Shopify (NYSE:SHOP) had a lot to live up to going into its second-quarter financial report. The e-commerce platform provider's stock had already gained 46% so far this year, nearly 10 times the gain of the S&P 500. In the first quarter, year-over-year revenue growth fell below the 70% mark for the first time since the company went public in mid-2015. But while Shopify continued its impressive track record of growth, it came at a slower rate than previous quarters and left some investors disappointed. 

For the second quarter, Shopify reported revenue of $245 million, up 62% year over year, above analysts' consensus estimate of $234.64, while also exceeding the high end of management's forecast. The company also reported adjusted earnings per share of $0.02, compared to an adjusted loss per share of $0.01 in the prior-year quarter; this was better than the loss per share of $0.03 analysts had anticipated.

Shopify's second quarter: The raw numbers

Metric

Q2 2018

Q2 2017

Year-Over-Year Change

Revenue

$245 million

$152 million

62%

Operating income (loss)

($30.8 million)

($15.9 million)

N/A

Net income (loss)

($24 million)

($14 million)

N/A

Earnings (loss) per share

($0.23)

($0.15)

N/A

Data source: Shopify second-quarter 2018 financial release.

The breakdown

Growth was still strong across the company's business segments, though it was moderately slower than investors had become accustomed to. Subscription solutions revenue of $110.7 million grew 55% year over year, driven by increases in the company's monthly recurring revenue (MRR). Merchant solutions, which includes payments and shipping, jumped an even more impressive 68% compared to the year-ago quarter, to $134.2 million, on higher gross merchandise volume (GMV).

MRR for the quarter increased to $35.3 million, up 49% compared to the prior-year quarter, driven by new merchants joining the Shopify platform. Shopify Plus, the company's solution designed specifically for enterprise-level businesses, contributed $8.1 million, or 23% of MRR, up from 18% in the prior-year quarter. Recurring revenue is among the most important metrics for any subscription-based business, and MRR accounted for 14% of the company's total revenue during the quarter.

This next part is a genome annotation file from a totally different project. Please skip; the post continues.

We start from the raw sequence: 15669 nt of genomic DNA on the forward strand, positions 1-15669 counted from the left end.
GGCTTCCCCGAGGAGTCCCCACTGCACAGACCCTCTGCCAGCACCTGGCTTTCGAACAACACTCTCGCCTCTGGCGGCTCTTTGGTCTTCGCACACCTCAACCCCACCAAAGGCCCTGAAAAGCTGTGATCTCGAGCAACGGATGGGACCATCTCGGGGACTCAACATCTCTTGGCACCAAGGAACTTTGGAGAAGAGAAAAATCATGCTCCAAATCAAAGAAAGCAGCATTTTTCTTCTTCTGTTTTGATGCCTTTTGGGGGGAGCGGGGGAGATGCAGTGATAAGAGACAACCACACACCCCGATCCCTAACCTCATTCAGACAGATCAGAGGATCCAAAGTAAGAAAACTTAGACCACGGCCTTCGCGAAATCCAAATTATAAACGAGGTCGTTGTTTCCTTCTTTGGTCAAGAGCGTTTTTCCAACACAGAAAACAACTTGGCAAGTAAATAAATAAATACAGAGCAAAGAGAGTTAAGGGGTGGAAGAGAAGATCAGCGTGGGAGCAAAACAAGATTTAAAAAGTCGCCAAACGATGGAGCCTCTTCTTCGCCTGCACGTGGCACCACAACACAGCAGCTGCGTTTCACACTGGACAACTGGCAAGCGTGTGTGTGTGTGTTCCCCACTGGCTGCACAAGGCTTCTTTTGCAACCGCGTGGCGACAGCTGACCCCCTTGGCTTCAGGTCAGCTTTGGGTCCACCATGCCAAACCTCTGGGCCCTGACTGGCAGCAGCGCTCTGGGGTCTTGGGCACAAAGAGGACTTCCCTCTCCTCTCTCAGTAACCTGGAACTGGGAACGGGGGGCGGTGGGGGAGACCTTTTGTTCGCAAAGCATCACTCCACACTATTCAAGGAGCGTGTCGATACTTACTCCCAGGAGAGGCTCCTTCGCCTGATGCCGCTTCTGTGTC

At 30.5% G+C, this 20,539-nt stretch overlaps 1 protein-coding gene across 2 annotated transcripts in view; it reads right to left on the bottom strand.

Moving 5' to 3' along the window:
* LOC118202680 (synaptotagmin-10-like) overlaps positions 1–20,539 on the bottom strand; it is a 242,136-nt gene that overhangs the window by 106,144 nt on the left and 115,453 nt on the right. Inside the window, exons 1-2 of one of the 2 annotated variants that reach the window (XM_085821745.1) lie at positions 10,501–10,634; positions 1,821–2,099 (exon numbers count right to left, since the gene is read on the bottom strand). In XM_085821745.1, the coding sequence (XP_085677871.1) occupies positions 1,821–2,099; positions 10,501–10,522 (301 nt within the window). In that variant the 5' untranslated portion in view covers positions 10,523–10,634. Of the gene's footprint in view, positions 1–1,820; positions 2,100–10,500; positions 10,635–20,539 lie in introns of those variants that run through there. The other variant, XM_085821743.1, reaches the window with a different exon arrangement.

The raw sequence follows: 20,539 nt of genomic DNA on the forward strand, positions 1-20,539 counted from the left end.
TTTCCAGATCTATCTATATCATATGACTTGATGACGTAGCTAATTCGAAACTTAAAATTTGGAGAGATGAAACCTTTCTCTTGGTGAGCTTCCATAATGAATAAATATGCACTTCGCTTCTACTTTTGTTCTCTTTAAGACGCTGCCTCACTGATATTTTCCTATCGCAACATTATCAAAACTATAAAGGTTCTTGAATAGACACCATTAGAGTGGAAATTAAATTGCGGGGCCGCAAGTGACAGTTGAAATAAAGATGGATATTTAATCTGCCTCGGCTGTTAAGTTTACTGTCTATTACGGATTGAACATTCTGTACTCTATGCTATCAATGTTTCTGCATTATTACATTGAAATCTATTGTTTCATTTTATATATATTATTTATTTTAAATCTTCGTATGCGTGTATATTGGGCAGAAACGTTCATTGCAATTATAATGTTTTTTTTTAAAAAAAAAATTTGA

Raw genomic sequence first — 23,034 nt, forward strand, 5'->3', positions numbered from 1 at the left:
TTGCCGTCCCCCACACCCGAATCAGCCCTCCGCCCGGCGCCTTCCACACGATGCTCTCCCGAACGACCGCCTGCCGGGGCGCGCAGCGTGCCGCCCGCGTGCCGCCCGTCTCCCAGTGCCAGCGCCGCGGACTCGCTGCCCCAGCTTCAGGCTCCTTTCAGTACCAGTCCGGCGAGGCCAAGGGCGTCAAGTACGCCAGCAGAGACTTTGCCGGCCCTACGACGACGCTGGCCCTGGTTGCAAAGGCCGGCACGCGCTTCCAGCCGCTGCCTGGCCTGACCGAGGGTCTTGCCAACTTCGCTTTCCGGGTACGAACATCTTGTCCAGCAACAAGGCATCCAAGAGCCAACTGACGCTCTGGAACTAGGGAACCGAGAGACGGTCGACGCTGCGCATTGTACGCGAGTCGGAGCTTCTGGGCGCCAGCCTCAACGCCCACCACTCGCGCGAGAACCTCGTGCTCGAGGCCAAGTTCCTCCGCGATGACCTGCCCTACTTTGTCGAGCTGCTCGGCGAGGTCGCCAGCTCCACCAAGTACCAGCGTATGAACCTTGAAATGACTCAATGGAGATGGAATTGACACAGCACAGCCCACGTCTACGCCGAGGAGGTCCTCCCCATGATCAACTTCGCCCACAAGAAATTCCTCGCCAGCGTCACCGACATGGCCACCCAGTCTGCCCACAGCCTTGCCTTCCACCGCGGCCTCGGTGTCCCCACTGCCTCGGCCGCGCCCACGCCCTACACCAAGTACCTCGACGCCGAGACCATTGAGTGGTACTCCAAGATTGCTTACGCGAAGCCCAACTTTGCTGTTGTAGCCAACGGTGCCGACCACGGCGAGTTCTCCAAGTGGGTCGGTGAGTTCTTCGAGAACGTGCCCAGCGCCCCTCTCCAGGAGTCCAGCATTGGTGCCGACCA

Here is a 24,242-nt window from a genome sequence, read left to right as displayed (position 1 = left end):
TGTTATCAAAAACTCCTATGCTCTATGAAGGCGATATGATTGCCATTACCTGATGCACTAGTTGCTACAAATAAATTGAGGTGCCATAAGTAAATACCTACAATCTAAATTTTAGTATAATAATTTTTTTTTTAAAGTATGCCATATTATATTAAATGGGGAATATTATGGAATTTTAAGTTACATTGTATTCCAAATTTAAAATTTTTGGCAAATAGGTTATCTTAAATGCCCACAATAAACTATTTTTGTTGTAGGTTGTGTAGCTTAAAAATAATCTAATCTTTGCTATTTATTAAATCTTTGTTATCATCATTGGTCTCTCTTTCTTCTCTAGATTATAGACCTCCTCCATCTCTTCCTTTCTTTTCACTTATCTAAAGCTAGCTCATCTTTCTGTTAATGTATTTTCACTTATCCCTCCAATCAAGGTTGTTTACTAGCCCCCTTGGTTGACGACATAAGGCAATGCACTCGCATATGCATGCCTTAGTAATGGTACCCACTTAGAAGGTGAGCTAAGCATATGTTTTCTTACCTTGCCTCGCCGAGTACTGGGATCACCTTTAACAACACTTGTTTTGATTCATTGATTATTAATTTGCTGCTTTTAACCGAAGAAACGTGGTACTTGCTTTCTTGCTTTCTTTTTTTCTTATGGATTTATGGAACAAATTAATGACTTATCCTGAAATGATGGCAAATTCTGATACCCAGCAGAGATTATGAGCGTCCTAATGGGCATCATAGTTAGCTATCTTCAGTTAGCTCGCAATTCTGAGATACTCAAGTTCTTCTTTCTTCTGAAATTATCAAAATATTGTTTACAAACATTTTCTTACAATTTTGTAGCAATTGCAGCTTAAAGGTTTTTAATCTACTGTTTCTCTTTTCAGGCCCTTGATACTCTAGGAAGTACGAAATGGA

GMV -- the price of the total items sold by merchants on the platform -- jumped to $9.1 billion, up 56% year over year. Gross payments volume, the amount of payments processed by Shopify, climbed to $3.6 billion, or 40% of GMV, up from 38% of GMV in the prior-year quarter.

Operating expenses ballooned to $167 million, up 63% year over year; they are growing faster than revenue, as the company continues to invest in its international expansion. While Shopify is available in about 175 countries worldwide, the majority of its business is still conducted in North America, and the company is working to expand its entire ecosystem of services to merchants around the globe.

The Shopify app, shown on a laptop, tablet, and smartphone

Image source: Shopify.

Are investors overreacting?

For the third quarter, Shopify is forecasting revenue in a range of $253 million to $257 million, which would represent year-over-year growth of between 47% and 50%. The company is guiding for a GAAP operating loss in a range of $40 million and $42 million, significantly worse than the $12.7 million Shopify lost in the same quarter last year.

For their part, analysts' consensus estimates are calling for revenue of $252.94 million, for growth of 47.5%, and adjusted earnings per share of $0.02.

Investors may also be reacting to the revelation that Shopify may be issuing additional shares. In a shelf registration filed with the Securities and Exchange Commission, Shopify said it could issue as much as $5 million in new securities. During the conference call, management sought to downplay the move, saying it was merely a replacement for an existing document that was due to expire; they said the filing would allow the company to maintain its financial flexibility over the coming two years -- and that they currently had no plans to issue new shares. Shopify has a history of issuing shares to raise cash, and this filing, combined with the slowing growth, was enough to send some investors to the sidelines.

It's been more than three years since Shopify's public debut, and investors had to know that the days of heady year-over-year growth would eventually come to an end. Still, while growth may be slowing, I think Shopify still has a long runway ahead, and will reward forward-thinking investors who stay the course.

Danny Vena owns shares of Shopify. The Motley Fool owns shares of and recommends Shopify. The Motley Fool has a disclosure policy.